Oh, your are there.

I think we're all
clear for tonight.

Oh, are-are-are we,
because if you're not,

I'm going to tell
Dad without you.



I'm just kidding.

What got you in such a bad mood?

Just be there, and the sooner,
the better, okay?

Fine, we'll be there by 6:00.



Hey, Matt.

Oh, did I startle you?


What's up? What you doing here?

I'm just, uh, I'm looking
at an apartment.

So we're looking
at the same place.

Let the best man win.

Well, I'm...

I'm just looking.
I don't have any money.

I just want to see
what's out there

because the second
I find a job, I'm out.

I can't take living
at home any longer.

Man, I have
the opposite problem.

My family can't take me
living at home any longer.

Went off to college last year,
my parents made my room

into a bedroom for Keesha,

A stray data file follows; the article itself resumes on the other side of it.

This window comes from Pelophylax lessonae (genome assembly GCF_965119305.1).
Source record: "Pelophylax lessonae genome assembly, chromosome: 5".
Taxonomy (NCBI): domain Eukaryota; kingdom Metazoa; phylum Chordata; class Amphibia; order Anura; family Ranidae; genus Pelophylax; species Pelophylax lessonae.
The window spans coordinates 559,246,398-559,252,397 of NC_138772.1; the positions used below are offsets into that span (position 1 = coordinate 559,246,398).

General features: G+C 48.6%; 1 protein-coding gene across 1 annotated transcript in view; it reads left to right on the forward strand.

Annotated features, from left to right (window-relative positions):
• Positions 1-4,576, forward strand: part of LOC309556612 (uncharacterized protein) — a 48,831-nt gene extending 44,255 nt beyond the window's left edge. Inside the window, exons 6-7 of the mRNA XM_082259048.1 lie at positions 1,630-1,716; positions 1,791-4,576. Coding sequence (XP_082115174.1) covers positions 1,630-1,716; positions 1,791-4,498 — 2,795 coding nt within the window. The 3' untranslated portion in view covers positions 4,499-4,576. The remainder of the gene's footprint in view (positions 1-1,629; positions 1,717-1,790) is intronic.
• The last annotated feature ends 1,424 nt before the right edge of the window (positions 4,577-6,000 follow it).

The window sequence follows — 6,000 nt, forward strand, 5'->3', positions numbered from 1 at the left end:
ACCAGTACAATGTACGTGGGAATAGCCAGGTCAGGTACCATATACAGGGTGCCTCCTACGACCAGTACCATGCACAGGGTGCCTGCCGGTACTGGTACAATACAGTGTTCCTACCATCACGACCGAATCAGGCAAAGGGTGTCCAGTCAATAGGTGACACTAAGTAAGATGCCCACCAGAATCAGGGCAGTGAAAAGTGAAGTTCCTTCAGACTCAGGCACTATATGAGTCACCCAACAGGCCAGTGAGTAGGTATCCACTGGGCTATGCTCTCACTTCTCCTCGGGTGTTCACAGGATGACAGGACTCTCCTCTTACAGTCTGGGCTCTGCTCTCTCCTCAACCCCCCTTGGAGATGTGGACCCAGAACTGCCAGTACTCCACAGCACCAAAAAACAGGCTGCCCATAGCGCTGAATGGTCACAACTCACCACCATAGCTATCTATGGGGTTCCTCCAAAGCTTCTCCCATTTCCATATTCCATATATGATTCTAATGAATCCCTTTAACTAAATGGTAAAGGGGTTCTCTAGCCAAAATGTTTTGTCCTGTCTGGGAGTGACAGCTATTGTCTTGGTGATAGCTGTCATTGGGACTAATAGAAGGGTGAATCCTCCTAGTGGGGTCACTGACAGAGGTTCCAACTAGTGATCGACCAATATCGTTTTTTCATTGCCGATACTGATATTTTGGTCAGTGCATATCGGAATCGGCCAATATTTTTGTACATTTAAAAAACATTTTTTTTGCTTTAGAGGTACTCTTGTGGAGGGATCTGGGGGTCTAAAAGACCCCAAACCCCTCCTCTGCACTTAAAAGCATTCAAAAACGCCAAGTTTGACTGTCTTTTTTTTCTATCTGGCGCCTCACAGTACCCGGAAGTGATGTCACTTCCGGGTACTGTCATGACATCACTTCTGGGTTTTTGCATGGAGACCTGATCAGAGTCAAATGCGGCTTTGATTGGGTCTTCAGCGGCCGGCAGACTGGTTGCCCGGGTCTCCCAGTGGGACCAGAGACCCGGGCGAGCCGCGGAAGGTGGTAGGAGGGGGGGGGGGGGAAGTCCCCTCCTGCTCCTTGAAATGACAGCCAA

so, while I was
out of the house,

she and Lynn
had their own bedrooms,

and they plan on
keeping it that way.

Well, at least they waited
until you were out of the house.

I found Mary and Lucy
drooling over my attic space

this morning when I woke up.

Looks like we've both
worn out our welcome.

So what's the problem,
you've got a job, move.

No, the problem is I need to
find something on the bus route.

I don't have a car.

That's going to be rough
taking the bus everywhere.

I wouldn't call taking
public transportation rough.

It's what a lot of people do,
you know, unless they're people

who have mommies
who fix up cars for them.

Hey, you know,

maybe mommy can take the garage

and make it into a little
apartment for you,

and you can just live at home
forever and ever.

Yeah, mommy just tried
that pitch this morning.

Man, you've got to get a job.

You have to find a car.

If we can get Matt out,

we would have the option
of sharing his space

and making the other space
into a walk-in closet

or even our own...


Having a bathroom
is a fantasy,

the reality is we
have to have closets.

What are you two doing?

Oh, we're just dreaming
about the day

when Matt gets out
of here and...

We're thinking about
our own bathroom.

It could work, but it-it takes
money to put in a bathroom.

Well, maybe the church
could pay for it.

Or maybe the church
would choose to spend